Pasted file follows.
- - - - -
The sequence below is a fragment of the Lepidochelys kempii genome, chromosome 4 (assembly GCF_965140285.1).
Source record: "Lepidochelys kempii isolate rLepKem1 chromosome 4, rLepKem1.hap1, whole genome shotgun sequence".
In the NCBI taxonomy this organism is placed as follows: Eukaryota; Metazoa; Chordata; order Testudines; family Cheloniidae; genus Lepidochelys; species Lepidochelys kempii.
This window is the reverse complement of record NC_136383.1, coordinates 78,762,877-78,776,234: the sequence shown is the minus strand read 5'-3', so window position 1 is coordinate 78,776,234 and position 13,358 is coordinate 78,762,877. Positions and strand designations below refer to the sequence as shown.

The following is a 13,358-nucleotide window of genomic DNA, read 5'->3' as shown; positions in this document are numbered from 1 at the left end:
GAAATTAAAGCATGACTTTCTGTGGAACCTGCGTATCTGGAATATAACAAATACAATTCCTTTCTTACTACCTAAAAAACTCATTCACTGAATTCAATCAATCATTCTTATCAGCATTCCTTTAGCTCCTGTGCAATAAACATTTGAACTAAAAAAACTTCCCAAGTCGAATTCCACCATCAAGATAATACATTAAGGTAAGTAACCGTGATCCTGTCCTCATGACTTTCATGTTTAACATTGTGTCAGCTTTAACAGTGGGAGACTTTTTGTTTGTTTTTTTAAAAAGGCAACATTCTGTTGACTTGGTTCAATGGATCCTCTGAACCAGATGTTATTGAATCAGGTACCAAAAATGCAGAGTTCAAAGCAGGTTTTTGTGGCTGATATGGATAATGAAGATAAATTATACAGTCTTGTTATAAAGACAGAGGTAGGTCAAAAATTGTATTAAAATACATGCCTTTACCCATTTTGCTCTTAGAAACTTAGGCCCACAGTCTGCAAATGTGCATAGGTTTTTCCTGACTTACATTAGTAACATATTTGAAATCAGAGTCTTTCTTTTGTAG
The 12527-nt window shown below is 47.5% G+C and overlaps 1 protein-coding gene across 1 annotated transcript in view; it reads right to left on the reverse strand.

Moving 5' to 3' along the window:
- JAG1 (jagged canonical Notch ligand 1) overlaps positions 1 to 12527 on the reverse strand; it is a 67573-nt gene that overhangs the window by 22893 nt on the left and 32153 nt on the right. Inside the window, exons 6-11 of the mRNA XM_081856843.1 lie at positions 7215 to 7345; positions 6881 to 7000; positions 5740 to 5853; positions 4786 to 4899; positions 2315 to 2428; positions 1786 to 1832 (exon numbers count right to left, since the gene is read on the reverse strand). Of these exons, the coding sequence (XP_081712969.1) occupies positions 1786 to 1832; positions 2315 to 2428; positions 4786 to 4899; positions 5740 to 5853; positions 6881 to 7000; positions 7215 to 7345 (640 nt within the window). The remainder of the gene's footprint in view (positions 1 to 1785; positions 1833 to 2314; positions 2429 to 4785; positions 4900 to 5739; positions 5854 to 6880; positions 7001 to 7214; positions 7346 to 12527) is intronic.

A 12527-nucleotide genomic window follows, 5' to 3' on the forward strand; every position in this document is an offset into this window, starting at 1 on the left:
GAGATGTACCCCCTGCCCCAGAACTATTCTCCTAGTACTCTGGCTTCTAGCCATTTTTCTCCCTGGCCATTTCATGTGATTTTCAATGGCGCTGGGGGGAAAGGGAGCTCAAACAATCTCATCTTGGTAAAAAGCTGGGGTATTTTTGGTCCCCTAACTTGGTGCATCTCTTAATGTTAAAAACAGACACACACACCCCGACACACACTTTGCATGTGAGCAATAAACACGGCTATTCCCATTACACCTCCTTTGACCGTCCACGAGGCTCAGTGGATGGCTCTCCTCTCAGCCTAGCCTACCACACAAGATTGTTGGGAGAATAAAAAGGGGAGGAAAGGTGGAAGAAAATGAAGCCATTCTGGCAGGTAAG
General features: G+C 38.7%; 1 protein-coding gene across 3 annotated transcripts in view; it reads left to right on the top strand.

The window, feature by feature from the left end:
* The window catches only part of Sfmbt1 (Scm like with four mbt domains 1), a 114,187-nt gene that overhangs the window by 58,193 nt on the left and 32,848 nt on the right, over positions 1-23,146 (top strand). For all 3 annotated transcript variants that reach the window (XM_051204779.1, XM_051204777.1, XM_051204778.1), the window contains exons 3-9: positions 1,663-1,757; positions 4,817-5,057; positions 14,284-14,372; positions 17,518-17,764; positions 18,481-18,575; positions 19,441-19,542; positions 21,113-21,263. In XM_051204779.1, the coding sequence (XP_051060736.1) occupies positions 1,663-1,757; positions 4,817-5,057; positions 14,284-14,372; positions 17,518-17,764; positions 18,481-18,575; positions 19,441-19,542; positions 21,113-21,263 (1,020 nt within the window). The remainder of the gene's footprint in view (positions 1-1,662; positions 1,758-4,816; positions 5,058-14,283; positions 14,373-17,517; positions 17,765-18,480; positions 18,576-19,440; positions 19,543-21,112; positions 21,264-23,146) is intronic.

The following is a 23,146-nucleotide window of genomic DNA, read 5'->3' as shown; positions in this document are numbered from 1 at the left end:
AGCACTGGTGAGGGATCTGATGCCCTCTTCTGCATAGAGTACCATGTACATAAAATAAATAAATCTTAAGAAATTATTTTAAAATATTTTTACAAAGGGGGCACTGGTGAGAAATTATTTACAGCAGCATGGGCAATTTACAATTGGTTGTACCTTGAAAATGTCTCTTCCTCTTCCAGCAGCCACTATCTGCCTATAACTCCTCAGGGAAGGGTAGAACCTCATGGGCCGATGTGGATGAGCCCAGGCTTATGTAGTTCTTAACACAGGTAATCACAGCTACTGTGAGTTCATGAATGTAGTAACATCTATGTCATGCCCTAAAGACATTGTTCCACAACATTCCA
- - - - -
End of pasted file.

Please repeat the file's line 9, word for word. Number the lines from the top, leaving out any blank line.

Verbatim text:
- JAG1 (jagged canonical Notch ligand 1) overlaps positions 1 to 12527 on the reverse strand; it is a 67573-nt gene that overhangs the window by 22893 nt on the left and 32153 nt on the right. Inside the window, exons 6-11 of the mRNA XM_081856843.1 lie at positions 7215 to 7345; positions 6881 to 7000; positions 5740 to 5853; positions 4786 to 4899; positions 2315 to 2428; positions 1786 to 1832 (exon numbers count right to left, since the gene is read on the reverse strand). Of these exons, the coding sequence (XP_081712969.1) occupies positions 1786 to 1832; positions 2315 to 2428; positions 4786 to 4899; positions 5740 to 5853; positions 6881 to 7000; positions 7215 to 7345 (640 nt within the window). The remainder of the gene's footprint in view (positions 1 to 1785; positions 1833 to 2314; positions 2429 to 4785; positions 4900 to 5739; positions 5854 to 6880; positions 7001 to 7214; positions 7346 to 12527) is intronic.